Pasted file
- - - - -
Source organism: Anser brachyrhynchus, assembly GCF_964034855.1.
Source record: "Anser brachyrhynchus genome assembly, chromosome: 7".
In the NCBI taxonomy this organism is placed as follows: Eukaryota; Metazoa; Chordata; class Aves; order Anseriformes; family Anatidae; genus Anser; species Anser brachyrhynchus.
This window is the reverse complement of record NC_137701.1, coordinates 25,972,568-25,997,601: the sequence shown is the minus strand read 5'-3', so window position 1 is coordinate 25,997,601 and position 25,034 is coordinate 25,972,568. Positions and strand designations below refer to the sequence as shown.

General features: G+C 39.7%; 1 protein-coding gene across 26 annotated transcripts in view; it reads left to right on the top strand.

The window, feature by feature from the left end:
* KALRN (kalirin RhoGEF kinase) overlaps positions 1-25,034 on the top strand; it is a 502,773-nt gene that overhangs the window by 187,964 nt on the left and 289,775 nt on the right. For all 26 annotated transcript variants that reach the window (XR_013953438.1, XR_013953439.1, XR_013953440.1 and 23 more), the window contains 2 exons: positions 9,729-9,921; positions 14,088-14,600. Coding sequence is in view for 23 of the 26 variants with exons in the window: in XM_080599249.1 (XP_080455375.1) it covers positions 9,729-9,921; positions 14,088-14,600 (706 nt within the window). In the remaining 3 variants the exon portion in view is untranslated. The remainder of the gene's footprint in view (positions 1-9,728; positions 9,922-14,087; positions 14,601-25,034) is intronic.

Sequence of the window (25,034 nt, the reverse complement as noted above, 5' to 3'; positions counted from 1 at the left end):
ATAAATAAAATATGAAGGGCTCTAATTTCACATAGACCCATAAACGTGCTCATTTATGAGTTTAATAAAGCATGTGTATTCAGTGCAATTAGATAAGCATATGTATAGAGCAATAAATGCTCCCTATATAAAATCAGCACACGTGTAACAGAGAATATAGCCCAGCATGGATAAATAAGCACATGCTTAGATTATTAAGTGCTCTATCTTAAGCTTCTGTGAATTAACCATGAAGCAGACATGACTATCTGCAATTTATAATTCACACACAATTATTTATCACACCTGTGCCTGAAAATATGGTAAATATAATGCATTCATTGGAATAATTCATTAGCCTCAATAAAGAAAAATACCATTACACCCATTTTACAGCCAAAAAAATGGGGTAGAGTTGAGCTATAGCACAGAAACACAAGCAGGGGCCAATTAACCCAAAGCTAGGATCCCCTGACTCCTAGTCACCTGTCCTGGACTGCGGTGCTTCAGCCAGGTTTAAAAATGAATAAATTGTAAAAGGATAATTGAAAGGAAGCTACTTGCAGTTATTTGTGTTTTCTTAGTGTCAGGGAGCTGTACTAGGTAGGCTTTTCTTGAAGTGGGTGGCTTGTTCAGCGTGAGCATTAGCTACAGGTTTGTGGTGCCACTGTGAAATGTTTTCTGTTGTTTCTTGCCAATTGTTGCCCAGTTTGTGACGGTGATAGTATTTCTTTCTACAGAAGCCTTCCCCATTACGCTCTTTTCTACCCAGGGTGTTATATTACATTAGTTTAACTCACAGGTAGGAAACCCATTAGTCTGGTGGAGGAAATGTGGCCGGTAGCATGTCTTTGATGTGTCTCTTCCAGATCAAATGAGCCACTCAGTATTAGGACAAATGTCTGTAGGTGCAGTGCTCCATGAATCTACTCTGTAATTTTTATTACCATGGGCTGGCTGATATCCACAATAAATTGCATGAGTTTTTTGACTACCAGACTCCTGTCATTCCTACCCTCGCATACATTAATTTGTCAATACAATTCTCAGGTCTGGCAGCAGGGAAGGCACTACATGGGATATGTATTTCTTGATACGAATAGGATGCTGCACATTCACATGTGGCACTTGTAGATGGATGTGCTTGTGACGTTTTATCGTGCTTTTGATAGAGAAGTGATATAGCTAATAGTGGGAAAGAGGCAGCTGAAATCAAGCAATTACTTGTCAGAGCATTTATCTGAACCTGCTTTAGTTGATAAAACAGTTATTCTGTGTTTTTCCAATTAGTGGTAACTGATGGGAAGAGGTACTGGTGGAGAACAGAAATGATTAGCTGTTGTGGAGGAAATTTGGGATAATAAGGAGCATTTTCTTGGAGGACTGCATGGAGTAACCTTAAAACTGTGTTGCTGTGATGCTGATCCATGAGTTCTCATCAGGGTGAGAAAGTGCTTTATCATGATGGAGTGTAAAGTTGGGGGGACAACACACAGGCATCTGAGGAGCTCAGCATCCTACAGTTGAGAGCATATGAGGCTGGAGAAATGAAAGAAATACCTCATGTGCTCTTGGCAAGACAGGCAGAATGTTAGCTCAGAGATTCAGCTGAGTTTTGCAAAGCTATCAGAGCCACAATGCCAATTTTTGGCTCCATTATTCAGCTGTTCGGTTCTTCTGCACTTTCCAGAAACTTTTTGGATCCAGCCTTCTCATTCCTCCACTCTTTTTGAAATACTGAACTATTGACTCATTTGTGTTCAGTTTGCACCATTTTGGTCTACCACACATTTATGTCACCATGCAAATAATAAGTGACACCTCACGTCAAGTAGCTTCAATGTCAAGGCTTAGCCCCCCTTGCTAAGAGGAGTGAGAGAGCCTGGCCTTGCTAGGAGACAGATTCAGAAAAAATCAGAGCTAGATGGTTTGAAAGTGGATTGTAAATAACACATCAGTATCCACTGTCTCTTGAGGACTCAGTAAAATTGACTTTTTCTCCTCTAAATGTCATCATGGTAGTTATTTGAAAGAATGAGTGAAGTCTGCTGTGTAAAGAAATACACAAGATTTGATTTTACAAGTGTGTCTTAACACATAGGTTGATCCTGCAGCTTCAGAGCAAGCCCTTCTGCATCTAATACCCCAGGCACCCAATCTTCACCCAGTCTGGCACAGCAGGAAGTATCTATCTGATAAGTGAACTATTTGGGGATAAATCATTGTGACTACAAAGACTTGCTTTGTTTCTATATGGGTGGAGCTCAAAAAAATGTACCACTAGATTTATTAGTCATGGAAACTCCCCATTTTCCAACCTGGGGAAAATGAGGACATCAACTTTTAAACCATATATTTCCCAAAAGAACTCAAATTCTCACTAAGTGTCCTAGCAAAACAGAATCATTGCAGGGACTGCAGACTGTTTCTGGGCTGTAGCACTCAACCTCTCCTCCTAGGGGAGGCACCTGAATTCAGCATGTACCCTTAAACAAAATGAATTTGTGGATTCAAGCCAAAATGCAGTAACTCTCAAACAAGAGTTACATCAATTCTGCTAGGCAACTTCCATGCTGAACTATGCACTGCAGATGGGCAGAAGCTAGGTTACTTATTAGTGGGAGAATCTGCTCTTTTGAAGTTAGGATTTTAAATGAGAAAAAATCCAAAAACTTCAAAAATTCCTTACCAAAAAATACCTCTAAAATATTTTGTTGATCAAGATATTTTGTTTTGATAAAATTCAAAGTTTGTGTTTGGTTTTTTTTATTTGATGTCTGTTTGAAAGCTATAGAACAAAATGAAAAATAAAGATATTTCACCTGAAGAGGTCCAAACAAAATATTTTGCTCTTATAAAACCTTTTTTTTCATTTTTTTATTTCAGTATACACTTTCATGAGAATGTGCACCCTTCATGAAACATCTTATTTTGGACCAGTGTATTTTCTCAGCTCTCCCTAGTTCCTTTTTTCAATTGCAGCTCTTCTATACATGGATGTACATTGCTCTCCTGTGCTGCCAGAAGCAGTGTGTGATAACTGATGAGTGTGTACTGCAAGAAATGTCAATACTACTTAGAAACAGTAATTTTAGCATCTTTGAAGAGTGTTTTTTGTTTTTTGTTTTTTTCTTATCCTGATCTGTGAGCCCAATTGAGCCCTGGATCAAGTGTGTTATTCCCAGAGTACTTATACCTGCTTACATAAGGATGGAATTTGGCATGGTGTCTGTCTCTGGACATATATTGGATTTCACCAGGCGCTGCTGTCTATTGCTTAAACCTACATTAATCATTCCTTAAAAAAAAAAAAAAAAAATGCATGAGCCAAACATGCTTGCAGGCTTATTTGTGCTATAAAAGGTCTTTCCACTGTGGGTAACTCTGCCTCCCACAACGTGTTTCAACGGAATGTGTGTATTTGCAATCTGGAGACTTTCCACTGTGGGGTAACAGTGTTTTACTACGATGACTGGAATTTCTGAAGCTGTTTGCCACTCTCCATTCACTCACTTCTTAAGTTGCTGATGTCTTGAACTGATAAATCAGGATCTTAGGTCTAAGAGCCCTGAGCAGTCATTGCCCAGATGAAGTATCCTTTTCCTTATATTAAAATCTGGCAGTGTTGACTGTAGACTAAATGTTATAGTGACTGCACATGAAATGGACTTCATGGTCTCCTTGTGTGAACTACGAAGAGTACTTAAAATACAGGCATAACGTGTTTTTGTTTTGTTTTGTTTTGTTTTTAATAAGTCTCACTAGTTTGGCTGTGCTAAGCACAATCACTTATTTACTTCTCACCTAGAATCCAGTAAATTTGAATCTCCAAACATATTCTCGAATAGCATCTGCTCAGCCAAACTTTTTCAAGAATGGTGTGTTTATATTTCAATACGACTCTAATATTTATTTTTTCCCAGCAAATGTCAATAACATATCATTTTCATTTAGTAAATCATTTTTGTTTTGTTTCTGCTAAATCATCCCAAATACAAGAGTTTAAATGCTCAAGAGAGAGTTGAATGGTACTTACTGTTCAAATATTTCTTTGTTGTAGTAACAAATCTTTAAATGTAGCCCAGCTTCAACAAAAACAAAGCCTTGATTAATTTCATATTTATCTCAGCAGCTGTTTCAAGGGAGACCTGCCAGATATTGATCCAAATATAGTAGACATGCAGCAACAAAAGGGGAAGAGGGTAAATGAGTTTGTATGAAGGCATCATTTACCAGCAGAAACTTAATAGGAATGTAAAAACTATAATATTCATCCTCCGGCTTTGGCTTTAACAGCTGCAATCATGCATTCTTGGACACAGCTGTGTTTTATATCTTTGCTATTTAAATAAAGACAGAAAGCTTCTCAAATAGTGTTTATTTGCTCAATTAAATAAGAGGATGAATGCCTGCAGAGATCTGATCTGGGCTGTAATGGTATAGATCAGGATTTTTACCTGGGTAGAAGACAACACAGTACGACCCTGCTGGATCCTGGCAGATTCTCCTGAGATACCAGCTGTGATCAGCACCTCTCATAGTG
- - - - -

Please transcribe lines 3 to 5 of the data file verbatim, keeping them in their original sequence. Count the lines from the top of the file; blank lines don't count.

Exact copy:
In the NCBI taxonomy this organism is placed as follows: Eukaryota; Metazoa; Chordata; class Aves; order Anseriformes; family Anatidae; genus Anser; species Anser brachyrhynchus.
This window is the reverse complement of record NC_137701.1, coordinates 25,972,568-25,997,601: the sequence shown is the minus strand read 5'-3', so window position 1 is coordinate 25,997,601 and position 25,034 is coordinate 25,972,568. Positions and strand designations below refer to the sequence as shown.

General features: G+C 39.7%; 1 protein-coding gene across 26 annotated transcripts in view; it reads left to right on the top strand.